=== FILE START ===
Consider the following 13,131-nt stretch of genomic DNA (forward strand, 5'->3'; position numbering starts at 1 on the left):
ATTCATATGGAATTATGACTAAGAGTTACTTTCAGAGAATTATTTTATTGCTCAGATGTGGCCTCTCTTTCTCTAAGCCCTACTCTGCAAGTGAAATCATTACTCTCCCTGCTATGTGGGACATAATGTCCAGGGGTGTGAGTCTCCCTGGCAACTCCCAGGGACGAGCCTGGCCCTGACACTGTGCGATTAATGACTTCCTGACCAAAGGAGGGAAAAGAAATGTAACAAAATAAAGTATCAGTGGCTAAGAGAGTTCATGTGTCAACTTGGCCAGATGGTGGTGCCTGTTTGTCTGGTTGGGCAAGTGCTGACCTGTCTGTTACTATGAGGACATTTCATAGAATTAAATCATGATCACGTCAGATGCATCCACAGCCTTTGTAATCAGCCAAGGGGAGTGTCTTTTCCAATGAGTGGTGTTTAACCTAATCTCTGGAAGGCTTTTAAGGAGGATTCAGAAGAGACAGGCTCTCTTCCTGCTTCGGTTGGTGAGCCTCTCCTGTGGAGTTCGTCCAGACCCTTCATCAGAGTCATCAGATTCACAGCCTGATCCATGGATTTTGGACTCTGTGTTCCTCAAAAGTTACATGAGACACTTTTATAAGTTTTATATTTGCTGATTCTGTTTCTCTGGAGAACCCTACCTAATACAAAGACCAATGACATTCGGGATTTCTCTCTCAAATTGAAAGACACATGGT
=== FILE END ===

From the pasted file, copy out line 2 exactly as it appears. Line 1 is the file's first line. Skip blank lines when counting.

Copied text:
ATTCATATGGAATTATGACTAAGAGTTACTTTCAGAGAATTATTTTATTGCTCAGATGTGGCCTCTCTTTCTCTAAGCCCTACTCTGCAAGTGAAATCATTACTCTCCCTGCTATGTGGGACATAATGTCCAGGGGTGTGAGTCTCCCTGGCAACTCCCAGGGACGAGCCTGGCCCTGACACTGTGCGATTAATGACTTCCTGACCAAAGGAGGGAAAAGAAATGTAACAAAATAAAGTATCAGTGGCTAAGAGAGTTCATGTGTCAACTTGGCCAGATGGTGGTGCCTGTTTGTCTGGTTGGGCAAGTGCTGACCTGTCTGTTACTATGAGGACATTTCATAGAATTAAATCATGATCACGTCAGATGCATCCACAGCCTTTGTAATCAGCCAAGGGGAGTGTCTTTTCCAATGAGTGGTGTTTAACCTAATCTCTGGAAGGCTTTTAAGGAGGATTCAGAAGAGACAGGCTCTCTTCCTGCTTCGGTTGGTGAGCCTCTCCTGTGGAGTTCGTCCAGACCCTTCATCAGAGTCATCAGATTCACAGCCTGATCCATGGATTTTGGACTCTGTGTTCCTCAAAAGTTACATGAGACACTTTTATAAGTTTTATATTTGCTGATTCTGTTTCTCTGGAGAACCCTACCTAATACAAAGACCAATGACATTCGGGATTTCTCTCTCAAATTGAAAGACACATGGT